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Wednesday, 24 August 2011
Presidential pitchman

I’ve been spending time this morning going through the collection of old newspapers that are available online at the Library of Congress'
Chronicling America website. My intent is to find items of interest related to the memory of the Founding Fathers. During my search I found this curious advertisement from the February 22, 1912 issue of The Richmond Times Dispatch. The product is Washington Crisps cereal. The advertisement is a brilliant blend of patriotism and propaganda:


To the Mothers of American Boys and Girls:


The life of this great American is the best example
of wholesome, noble, truthful living in the history of
our country, and our children should be taught the value
of truthfulness, patriotism and devotion to principle.
Impressions made upon the minds of children are
lasting, and always influence their future lives.
How important then it is that we furnish them only
the best mental as well as physical food, that their
minds and bodies may be sound and wholesome.
REMEMBER: The boys and girls of to-day are the men and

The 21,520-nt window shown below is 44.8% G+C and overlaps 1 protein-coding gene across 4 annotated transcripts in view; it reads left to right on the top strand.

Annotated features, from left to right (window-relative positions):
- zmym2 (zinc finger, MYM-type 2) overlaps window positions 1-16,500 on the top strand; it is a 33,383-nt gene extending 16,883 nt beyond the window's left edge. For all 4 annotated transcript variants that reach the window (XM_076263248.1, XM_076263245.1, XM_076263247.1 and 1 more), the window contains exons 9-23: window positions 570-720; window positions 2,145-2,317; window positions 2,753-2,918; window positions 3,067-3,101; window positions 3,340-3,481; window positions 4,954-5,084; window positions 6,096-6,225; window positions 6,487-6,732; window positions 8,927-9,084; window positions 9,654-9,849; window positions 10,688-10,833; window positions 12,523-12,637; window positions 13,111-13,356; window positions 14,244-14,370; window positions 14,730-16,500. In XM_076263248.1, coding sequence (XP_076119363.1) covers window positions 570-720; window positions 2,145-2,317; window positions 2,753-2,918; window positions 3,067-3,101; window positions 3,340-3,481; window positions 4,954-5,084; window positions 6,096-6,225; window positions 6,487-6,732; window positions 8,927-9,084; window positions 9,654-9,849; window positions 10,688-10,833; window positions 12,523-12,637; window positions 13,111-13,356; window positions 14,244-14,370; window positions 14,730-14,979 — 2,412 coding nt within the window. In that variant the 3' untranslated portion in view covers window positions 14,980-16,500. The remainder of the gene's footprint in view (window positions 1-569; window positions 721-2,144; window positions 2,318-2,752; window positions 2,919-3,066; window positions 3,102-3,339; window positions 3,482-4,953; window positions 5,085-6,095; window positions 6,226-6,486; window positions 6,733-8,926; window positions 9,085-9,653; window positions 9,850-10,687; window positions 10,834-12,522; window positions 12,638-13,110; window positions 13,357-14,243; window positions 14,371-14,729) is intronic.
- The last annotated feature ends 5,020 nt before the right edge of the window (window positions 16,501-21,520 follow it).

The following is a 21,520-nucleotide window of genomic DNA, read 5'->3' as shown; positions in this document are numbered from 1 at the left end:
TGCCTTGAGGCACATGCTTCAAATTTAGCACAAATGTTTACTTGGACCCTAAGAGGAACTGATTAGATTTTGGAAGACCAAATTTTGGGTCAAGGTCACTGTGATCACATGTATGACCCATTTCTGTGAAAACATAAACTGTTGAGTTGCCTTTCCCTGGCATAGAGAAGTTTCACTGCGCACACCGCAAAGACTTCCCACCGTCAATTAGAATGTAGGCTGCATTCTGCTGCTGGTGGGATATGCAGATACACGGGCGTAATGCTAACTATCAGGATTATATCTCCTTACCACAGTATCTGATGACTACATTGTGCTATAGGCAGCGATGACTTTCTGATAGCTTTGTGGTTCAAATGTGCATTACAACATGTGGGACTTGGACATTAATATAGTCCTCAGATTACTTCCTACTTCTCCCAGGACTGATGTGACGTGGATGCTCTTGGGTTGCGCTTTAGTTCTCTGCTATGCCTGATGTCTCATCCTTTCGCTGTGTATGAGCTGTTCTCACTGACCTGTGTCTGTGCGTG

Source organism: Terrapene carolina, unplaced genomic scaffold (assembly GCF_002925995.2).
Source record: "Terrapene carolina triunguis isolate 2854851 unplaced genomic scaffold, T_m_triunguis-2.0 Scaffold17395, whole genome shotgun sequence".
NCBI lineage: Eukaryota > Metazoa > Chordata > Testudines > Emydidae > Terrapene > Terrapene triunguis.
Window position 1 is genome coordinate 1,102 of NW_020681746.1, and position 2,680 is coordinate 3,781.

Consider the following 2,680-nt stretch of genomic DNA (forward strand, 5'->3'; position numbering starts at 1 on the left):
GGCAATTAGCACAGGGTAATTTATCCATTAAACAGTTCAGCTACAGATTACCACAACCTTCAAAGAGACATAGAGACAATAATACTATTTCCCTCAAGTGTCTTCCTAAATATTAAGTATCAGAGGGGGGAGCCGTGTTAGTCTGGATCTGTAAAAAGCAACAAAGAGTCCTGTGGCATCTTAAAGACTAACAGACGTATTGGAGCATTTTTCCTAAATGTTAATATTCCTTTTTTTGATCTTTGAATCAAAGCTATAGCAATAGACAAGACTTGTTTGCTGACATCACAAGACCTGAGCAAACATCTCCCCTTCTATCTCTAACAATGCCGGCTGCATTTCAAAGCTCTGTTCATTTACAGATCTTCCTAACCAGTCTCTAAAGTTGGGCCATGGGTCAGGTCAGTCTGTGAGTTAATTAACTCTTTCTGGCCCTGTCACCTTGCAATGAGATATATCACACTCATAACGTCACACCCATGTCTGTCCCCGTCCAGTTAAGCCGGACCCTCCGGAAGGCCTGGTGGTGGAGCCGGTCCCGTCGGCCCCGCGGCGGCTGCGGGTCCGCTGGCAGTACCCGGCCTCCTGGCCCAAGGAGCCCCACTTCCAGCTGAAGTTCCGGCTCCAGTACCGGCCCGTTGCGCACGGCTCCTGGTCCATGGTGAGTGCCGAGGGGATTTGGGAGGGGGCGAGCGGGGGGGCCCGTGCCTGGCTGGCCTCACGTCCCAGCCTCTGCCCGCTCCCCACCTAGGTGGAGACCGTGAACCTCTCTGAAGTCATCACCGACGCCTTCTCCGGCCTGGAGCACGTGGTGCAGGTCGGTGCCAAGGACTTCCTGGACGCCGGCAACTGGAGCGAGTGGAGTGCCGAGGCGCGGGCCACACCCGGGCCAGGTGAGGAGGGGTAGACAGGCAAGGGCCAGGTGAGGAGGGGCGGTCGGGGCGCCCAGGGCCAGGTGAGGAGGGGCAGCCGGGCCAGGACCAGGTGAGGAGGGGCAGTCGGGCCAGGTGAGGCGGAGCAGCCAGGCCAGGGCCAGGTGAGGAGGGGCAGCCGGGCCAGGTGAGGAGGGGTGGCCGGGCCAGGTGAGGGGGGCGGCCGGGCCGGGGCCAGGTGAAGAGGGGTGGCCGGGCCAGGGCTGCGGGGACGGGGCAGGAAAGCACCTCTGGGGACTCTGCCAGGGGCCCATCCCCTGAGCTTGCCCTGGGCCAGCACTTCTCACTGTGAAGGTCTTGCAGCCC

women of tomorrow.


When I look at this ad, I can’t help but recognize the similarity between this consumer-driven portrayal of George Washington and the modern-day athletes on Wheaties boxes. I have no qualms with the reverence for GW (although this is overkill). If any historic figure is truly worthy of our highest admiration, it’s probably him. That said, the fact that he is exploited here to pimp kid’s cereal is quite amusing. The customer is pitched the notion that by eating Washington Crisps, they are in some way akin to the Father of our Country. It must have worked because folks back then bought a helluva lot of this cereal.


It still works today. The difference is where George Washington used to occupy this place of reverence in the public’s eye, sports stars now prevail. I wonder if you were to replace A-Rod's image on a cereal box with any president would anyone buy it?



Posted by ny5/pinstripepress at 9:38 AM EDT
Updated: Wednesday, 24 August 2011 11:20 AM EDT
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